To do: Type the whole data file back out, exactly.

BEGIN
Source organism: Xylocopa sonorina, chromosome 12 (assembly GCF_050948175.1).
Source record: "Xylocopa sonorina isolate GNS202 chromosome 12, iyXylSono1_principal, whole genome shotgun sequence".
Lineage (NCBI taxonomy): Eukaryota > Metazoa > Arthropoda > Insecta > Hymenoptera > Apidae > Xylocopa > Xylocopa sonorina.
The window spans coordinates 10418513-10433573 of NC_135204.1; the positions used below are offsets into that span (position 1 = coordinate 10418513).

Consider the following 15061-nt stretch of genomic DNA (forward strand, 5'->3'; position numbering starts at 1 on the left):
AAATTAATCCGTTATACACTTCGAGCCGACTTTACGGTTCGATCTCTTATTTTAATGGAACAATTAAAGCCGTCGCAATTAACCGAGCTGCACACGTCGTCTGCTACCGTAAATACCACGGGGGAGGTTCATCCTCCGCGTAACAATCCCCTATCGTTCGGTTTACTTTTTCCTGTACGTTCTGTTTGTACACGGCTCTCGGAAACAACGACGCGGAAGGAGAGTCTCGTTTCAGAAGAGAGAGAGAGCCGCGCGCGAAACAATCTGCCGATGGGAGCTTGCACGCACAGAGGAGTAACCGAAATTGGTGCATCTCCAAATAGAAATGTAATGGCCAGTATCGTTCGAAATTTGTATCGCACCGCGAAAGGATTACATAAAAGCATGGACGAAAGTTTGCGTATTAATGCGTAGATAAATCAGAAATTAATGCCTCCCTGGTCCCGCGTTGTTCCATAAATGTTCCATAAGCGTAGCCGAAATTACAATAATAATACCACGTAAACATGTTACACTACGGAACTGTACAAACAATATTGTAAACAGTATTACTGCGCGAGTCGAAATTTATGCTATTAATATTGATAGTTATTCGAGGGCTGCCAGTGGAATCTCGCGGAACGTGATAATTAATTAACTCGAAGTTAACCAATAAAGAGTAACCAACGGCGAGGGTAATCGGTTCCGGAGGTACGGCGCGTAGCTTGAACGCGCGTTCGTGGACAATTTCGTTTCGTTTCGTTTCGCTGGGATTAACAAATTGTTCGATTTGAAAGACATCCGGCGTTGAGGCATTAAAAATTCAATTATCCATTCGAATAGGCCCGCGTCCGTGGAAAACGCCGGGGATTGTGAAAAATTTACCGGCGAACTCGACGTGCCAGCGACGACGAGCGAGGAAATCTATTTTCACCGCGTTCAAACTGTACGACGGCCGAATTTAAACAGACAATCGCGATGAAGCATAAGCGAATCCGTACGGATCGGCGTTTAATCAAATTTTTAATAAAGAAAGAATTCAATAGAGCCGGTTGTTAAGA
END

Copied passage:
Source organism: Xylocopa sonorina, chromosome 12 (assembly GCF_050948175.1).
Source record: "Xylocopa sonorina isolate GNS202 chromosome 12, iyXylSono1_principal, whole genome shotgun sequence".
Lineage (NCBI taxonomy): Eukaryota > Metazoa > Arthropoda > Insecta > Hymenoptera > Apidae > Xylocopa > Xylocopa sonorina.
The window spans coordinates 10418513-10433573 of NC_135204.1; the positions used below are offsets into that span (position 1 = coordinate 10418513).

Consider the following 15061-nt stretch of genomic DNA (forward strand, 5'->3'; position numbering starts at 1 on the left):
AAATTAATCCGTTATACACTTCGAGCCGACTTTACGGTTCGATCTCTTATTTTAATGGAACAATTAAAGCCGTCGCAATTAACCGAGCTGCACACGTCGTCTGCTACCGTAAATACCACGGGGGAGGTTCATCCTCCGCGTAACAATCCCCTATCGTTCGGTTTACTTTTTCCTGTACGTTCTGTTTGTACACGGCTCTCGGAAACAACGACGCGGAAGGAGAGTCTCGTTTCAGAAGAGAGAGAGAGCCGCGCGCGAAACAATCTGCCGATGGGAGCTTGCACGCACAGAGGAGTAACCGAAATTGGTGCATCTCCAAATAGAAATGTAATGGCCAGTATCGTTCGAAATTTGTATCGCACCGCGAAAGGATTACATAAAAGCATGGACGAAAGTTTGCGTATTAATGCGTAGATAAATCAGAAATTAATGCCTCCCTGGTCCCGCGTTGTTCCATAAATGTTCCATAAGCGTAGCCGAAATTACAATAATAATACCACGTAAACATGTTACACTACGGAACTGTACAAACAATATTGTAAACAGTATTACTGCGCGAGTCGAAATTTATGCTATTAATATTGATAGTTATTCGAGGGCTGCCAGTGGAATCTCGCGGAACGTGATAATTAATTAACTCGAAGTTAACCAATAAAGAGTAACCAACGGCGAGGGTAATCGGTTCCGGAGGTACGGCGCGTAGCTTGAACGCGCGTTCGTGGACAATTTCGTTTCGTTTCGTTTCGCTGGGATTAACAAATTGTTCGATTTGAAAGACATCCGGCGTTGAGGCATTAAAAATTCAATTATCCATTCGAATAGGCCCGCGTCCGTGGAAAACGCCGGGGATTGTGAAAAATTTACCGGCGAACTCGACGTGCCAGCGACGACGAGCGAGGAAATCTATTTTCACCGCGTTCAAACTGTACGACGGCCGAATTTAAACAGACAATCGCGATGAAGCATAAGCGAATCCGTACGGATCGGCGTTTAATCAAATTTTTAATAAAGAAAGAATTCAATAGAGCCGGTTGTTAAGA